Papyrology AND CLASSICAL PHILOLOGY
Learning outcomes of the course unit
acquisition of a solid knowledge of classical literatures and advanced methodological skills in philological and linguistic studies and in the analysis and critical understanding of literary texts in Latin and Greek also in a didactic perspective. Specialist expertise for the application of modern information technology to the ancient world. Purpose of the Papirology's unit is the introduction to a deeper knowledge of Papyrology, of its methodology of research and critical study of the papyri as original artefacts and as sources for history and literature. A privileged focus will be the ‘global’ approach to the papyrus sources as ‘first-hand’ witnesses of the ancient writing, book, and communication phenomenologies and of a complex and multicultural historical-social context, as well as the socio-cultural meaning of the various text typologies attested.
At the end of the course, the student is expected to:
(a – knowledge and understanding) know, understand, and critically evaluate the role and the contribution of the papyrological and literary sources to the ancient studies;
(b – applying knowledge and understanding) apply the general notions learned to individual cases of texts, and vice versa (contextualization); be able to read and utilize in a specialized way the critical editions of texts;
(c – making judgements) be able to utilize critically the documentation on papyrus as a basic source to ancient history and literature;
(d – communication skills) recognize and describe with the correct technical vocabulary the main typologies of texts and their content, formal, and context features;
(e – learning skills) develop specialized methodologies, skills and sets of knowledge useful for the learning of Classics disciplines.
Prerequisites are competence in both basic Papyrological skills, in classical languages (Greek and Latin), and in a historical or cultural area such as Greek and Latin Literature, Greek History, Roman History, and Classical Archaeology. If the student has never attended the BA course of Papyrology (“Papirologia LT”), it is profoundly recommended to read: N. Reggiani, La Papirologia: storia e cultura scrittoria dell’Egitto greco-romano, Parma: Athenaeum 2018.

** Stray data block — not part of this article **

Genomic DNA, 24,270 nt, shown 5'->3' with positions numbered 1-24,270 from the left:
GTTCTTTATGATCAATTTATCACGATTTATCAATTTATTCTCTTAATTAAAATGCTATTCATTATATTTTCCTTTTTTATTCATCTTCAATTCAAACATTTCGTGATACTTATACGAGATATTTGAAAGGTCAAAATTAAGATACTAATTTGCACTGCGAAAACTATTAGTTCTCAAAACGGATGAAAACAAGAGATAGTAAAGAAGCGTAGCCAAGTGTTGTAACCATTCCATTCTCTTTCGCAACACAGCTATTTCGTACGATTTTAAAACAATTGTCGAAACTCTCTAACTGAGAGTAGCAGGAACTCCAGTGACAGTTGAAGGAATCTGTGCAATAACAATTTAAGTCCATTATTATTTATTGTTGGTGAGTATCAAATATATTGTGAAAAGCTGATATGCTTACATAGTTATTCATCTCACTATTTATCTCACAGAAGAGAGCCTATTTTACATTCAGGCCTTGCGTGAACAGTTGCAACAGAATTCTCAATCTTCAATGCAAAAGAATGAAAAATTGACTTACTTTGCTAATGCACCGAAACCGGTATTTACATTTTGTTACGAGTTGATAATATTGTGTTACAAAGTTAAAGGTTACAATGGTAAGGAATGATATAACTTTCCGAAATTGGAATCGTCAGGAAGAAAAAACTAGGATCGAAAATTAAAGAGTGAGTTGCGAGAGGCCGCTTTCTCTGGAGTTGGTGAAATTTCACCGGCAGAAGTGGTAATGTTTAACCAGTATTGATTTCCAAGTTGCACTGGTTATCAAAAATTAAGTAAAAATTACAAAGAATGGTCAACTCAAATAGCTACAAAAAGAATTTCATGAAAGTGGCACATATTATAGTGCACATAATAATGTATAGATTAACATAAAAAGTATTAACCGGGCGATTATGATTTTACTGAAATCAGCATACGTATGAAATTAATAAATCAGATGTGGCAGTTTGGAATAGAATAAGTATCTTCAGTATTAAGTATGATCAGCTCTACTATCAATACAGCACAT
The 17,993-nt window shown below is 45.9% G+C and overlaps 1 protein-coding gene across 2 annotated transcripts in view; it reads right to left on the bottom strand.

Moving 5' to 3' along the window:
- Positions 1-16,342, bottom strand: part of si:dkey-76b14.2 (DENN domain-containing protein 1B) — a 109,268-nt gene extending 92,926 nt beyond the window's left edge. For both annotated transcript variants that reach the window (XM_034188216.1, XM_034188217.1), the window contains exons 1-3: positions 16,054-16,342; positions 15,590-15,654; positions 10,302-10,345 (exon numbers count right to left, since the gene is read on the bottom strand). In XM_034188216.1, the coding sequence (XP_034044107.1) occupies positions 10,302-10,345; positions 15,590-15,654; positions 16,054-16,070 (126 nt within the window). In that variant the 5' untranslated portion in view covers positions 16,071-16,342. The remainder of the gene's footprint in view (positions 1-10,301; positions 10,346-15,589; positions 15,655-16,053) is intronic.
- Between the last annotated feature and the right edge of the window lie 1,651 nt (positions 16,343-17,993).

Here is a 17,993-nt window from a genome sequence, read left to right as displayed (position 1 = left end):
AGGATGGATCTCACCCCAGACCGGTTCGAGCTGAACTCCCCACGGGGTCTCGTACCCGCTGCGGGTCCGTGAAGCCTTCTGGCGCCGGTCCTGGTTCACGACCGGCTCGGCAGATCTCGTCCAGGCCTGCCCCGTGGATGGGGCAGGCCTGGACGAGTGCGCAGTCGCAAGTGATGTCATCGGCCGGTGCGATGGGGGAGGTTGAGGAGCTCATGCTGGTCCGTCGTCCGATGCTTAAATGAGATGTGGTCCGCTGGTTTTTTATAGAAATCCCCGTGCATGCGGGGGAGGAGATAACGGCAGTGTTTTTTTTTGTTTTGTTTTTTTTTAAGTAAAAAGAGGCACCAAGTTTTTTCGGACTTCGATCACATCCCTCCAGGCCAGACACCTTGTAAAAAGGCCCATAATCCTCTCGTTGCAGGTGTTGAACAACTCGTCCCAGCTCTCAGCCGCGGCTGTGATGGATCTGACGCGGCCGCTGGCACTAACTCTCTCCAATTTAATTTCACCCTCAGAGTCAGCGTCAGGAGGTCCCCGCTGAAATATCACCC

Course contents summary
Classical Philology unit:
The course will focus on 15 th century philologists, with particular reference to the recovery of classical texts. In addition philological issues will be treated.
Course title: Asterix and Caesar’s papyrus: communication, publishing culture, cognitive linguistics in the Antiquity through the testimony of the Greek papyri from Egypt.
The course aims at presenting and discussing the papyrological documentation as a sociological and cognitive source of the communication processes in the Hellenistic and Roman worlds. Moving from the recent comics publication Asterix and the missing scroll, strongly focused on the theme of “communication” and its forms, stemming from the heart of the latest events though inflected in the imaginary Antiquity acting as background of the story of the “lost scroll” of Caesar’s Commentarii de bello Gallico, it will be proposed a historical, social and cultural overview of written communication in the Hellenistic and Roman world through its papyrological sources. A selection of significant texts will be presented and commented in translation.
Classical Philology unit
- P. Maas, Critica del testo, trad. it. di N. Martinelli, presentazione di G. Pasquali, con lo Sguardo retrospettivo 1956 e una nota di Luciano Canfora. – 3a ed., 2a rist., Firenze, Le Monnier
- G. Pasquali, Storia della tradizione e critica del testo, Firenze, Le Lettere
Required reading: M.C. Scappaticcio, «Ils sont fous, ces Romains!»: Asterix, Le papyrus de César, e la trasmissione della conoscenza, “ClassicoContemporaneo” 3 (2017), 13-27.
N. Reggiani, I papiri greci ed Erodoto: per un percorso diacronico e interculturale, Parma: Athenaeum 2018.
E.G. Turner, Papiri greci, ed. italiana a cura di M. Manfredi, Roma: Carocci 2002.
A.K. Bowman, L’Egitto dopo i Faraoni, Firenze: Giunti 1997.
H. Blanck, Il libro nel mondo antico, ed.it. a cura di R. Otranto, Bari: Dedalo 2008.
M. Cursi, Le forme del libro. Dalla tavoletta cerata all'e-book, Bologna: Il Mulino 2016.
T. Dorandi, Nell’officina dei classici. Come lavoravano gli autori antichi, Roma: Carocci 2007.
N.B. The students who cannot attend the Papirology's classes shall add three of the abovementioned reference texts to the required reading, at their own choice.
The course consists of classroom lectures supplemented by weekly
In particular, about the papirology unit:
Frontal classes with PowerPoint slides. Study materials provided in class and then available on line (platform Elly and the course’s website).
Assessment methods and criteria
Students will be assessed by an oral examination based on the readings and other material used in the course.
To be evaluated are: (a) the ability to understand and re-elaborate critically the specific issues of the discipline; (b) the ability to orient among the topics and the central themes of the discipline; (c) the ability to present and contextualize effectively the notions learned; (d) the correct formal exposition of the topics.
A fail is determined by the substantial lack of the abilities expressed by the evaluation indicators listed above; a pass (18-23/30) is determined by an acceptable level of the evaluation indicators listed above; middle-range scores (24-27/30) are assigned to the student who produces evidence of a more than sufficient level (24-25/30) or good level (26-27/30) in the evaluation indicators listed above; higher scores (from 28/30 to 30/30 cum laude) are awarded on the basis of the student’s demonstration of a very good or excellent level in the evaluation indicators listed above.